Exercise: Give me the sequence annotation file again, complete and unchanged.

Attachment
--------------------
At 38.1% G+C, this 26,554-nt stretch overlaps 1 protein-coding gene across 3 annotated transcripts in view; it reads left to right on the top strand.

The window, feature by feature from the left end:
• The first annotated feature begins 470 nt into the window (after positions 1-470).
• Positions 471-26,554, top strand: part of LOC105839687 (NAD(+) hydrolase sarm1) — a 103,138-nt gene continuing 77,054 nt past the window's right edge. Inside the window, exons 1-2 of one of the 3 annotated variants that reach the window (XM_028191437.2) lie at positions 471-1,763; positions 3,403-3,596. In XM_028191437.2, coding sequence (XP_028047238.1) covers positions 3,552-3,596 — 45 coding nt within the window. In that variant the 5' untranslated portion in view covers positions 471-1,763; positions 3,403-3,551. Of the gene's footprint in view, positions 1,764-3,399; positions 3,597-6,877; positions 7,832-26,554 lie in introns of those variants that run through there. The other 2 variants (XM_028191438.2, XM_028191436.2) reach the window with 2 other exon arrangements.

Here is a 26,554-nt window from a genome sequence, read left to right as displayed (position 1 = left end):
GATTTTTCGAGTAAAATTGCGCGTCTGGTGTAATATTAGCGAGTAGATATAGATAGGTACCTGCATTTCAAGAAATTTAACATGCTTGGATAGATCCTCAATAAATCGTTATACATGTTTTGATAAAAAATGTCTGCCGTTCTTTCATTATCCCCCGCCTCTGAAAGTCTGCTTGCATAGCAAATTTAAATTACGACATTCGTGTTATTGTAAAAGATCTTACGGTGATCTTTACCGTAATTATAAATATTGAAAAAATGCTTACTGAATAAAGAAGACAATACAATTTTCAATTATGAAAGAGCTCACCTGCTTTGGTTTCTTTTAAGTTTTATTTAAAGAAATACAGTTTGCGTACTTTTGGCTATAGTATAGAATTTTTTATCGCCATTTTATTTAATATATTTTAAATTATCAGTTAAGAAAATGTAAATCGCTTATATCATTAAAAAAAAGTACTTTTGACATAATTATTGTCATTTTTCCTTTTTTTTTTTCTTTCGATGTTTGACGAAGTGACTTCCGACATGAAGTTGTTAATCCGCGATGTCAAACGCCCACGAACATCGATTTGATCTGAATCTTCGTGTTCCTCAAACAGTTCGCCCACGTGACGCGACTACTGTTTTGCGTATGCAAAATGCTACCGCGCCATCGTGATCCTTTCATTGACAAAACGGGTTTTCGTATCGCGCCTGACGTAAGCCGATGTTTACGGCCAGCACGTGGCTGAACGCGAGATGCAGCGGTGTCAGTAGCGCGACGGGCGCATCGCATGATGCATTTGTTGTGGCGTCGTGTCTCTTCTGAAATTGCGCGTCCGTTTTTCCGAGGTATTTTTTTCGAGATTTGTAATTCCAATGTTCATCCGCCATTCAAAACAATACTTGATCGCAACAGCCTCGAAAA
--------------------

At 38.1% G+C, this 26,554-nt stretch overlaps 1 protein-coding gene across 3 annotated transcripts in view; it reads left to right on the top strand.

The window, feature by feature from the left end:
• The first annotated feature begins 470 nt into the window (after positions 1-470).
• Positions 471-26,554, top strand: part of LOC105839687 (NAD(+) hydrolase sarm1) — a 103,138-nt gene continuing 77,054 nt past the window's right edge. Inside the window, exons 1-2 of one of the 3 annotated variants that reach the window (XM_028191437.2) lie at positions 471-1,763; positions 3,403-3,596. In XM_028191437.2, coding sequence (XP_028047238.1) covers positions 3,552-3,596 — 45 coding nt within the window. In that variant the 5' untranslated portion in view covers positions 471-1,763; positions 3,403-3,551. Of the gene's footprint in view, positions 1,764-3,399; positions 3,597-6,877; positions 7,832-26,554 lie in introns of those variants that run through there. The other 2 variants (XM_028191438.2, XM_028191436.2) reach the window with 2 other exon arrangements.

Here is a 26,554-nt window from a genome sequence, read left to right as displayed (position 1 = left end):
GATTTTTCGAGTAAAATTGCGCGTCTGGTGTAATATTAGCGAGTAGATATAGATAGGTACCTGCATTTCAAGAAATTTAACATGCTTGGATAGATCCTCAATAAATCGTTATACATGTTTTGATAAAAAATGTCTGCCGTTCTTTCATTATCCCCCGCCTCTGAAAGTCTGCTTGCATAGCAAATTTAAATTACGACATTCGTGTTATTGTAAAAGATCTTACGGTGATCTTTACCGTAATTATAAATATTGAAAAAATGCTTACTGAATAAAGAAGACAATACAATTTTCAATTATGAAAGAGCTCACCTGCTTTGGTTTCTTTTAAGTTTTATTTAAAGAAATACAGTTTGCGTACTTTTGGCTATAGTATAGAATTTTTTATCGCCATTTTATTTAATATATTTTAAATTATCAGTTAAGAAAATGTAAATCGCTTATATCATTAAAAAAAAGTACTTTTGACATAATTATTGTCATTTTTCCTTTTTTTTTTTCTTTCGATGTTTGACGAAGTGACTTCCGACATGAAGTTGTTAATCCGCGATGTCAAACGCCCACGAACATCGATTTGATCTGAATCTTCGTGTTCCTCAAACAGTTCGCCCACGTGACGCGACTACTGTTTTGCGTATGCAAAATGCTACCGCGCCATCGTGATCCTTTCATTGACAAAACGGGTTTTCGTATCGCGCCTGACGTAAGCCGATGTTTACGGCCAGCACGTGGCTGAACGCGAGATGCAGCGGTGTCAGTAGCGCGACGGGCGCATCGCATGATGCATTTGTTGTGGCGTCGTGTCTCTTCTGAAATTGCGCGTCCGTTTTTCCGAGGTATTTTTTTCGAGATTTGTAATTCCAATGTTCATCCGCCATTCAAAACAATACTTGATCGCAACAGCCTCGAAAA